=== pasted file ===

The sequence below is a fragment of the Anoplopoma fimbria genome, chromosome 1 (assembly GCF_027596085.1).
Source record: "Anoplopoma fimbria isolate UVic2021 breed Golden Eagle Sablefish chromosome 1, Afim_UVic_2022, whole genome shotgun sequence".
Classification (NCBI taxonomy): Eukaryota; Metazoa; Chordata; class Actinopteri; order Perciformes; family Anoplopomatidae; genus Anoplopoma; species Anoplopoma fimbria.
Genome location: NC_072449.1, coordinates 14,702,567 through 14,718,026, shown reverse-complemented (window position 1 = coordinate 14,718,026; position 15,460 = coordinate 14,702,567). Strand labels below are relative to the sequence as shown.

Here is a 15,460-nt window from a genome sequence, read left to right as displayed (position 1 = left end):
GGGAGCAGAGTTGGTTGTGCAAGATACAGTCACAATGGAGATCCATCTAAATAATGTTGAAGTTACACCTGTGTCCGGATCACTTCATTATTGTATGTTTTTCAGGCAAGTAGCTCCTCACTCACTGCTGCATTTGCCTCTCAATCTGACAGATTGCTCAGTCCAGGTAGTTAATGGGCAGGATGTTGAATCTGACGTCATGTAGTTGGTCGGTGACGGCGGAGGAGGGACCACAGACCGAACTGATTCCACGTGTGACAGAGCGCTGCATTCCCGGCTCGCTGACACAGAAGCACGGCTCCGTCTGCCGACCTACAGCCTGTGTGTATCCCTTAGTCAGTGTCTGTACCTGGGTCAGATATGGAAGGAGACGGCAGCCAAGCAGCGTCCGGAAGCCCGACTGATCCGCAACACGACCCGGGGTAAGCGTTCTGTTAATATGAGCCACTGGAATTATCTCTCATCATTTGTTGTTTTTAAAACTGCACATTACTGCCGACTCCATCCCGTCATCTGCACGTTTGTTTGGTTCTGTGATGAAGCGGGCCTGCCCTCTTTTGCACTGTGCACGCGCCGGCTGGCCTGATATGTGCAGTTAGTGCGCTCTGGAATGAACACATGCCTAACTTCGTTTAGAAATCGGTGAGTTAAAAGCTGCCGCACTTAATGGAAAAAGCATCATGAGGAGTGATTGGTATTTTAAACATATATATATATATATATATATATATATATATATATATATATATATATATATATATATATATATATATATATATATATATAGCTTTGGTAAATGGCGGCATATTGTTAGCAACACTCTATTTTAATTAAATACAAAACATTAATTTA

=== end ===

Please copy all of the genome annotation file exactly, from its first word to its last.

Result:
The sequence below is a fragment of the Anoplopoma fimbria genome, chromosome 1 (assembly GCF_027596085.1).
Source record: "Anoplopoma fimbria isolate UVic2021 breed Golden Eagle Sablefish chromosome 1, Afim_UVic_2022, whole genome shotgun sequence".
Classification (NCBI taxonomy): Eukaryota; Metazoa; Chordata; class Actinopteri; order Perciformes; family Anoplopomatidae; genus Anoplopoma; species Anoplopoma fimbria.
Genome location: NC_072449.1, coordinates 14,702,567 through 14,718,026, shown reverse-complemented (window position 1 = coordinate 14,718,026; position 15,460 = coordinate 14,702,567). Strand labels below are relative to the sequence as shown.

Here is a 15,460-nt window from a genome sequence, read left to right as displayed (position 1 = left end):
GGGAGCAGAGTTGGTTGTGCAAGATACAGTCACAATGGAGATCCATCTAAATAATGTTGAAGTTACACCTGTGTCCGGATCACTTCATTATTGTATGTTTTTCAGGCAAGTAGCTCCTCACTCACTGCTGCATTTGCCTCTCAATCTGACAGATTGCTCAGTCCAGGTAGTTAATGGGCAGGATGTTGAATCTGACGTCATGTAGTTGGTCGGTGACGGCGGAGGAGGGACCACAGACCGAACTGATTCCACGTGTGACAGAGCGCTGCATTCCCGGCTCGCTGACACAGAAGCACGGCTCCGTCTGCCGACCTACAGCCTGTGTGTATCCCTTAGTCAGTGTCTGTACCTGGGTCAGATATGGAAGGAGACGGCAGCCAAGCAGCGTCCGGAAGCCCGACTGATCCGCAACACGACCCGGGGTAAGCGTTCTGTTAATATGAGCCACTGGAATTATCTCTCATCATTTGTTGTTTTTAAAACTGCACATTACTGCCGACTCCATCCCGTCATCTGCACGTTTGTTTGGTTCTGTGATGAAGCGGGCCTGCCCTCTTTTGCACTGTGCACGCGCCGGCTGGCCTGATATGTGCAGTTAGTGCGCTCTGGAATGAACACATGCCTAACTTCGTTTAGAAATCGGTGAGTTAAAAGCTGCCGCACTTAATGGAAAAAGCATCATGAGGAGTGATTGGTATTTTAAACATATATATATATATATATATATATATATATATATATATATATATATATATATATATATATATATATATATATATATATATAGCTTTGGTAAATGGCGGCATATTGTTAGCAACACTCTATTTTAATTAAATACAAAACATTAATTTA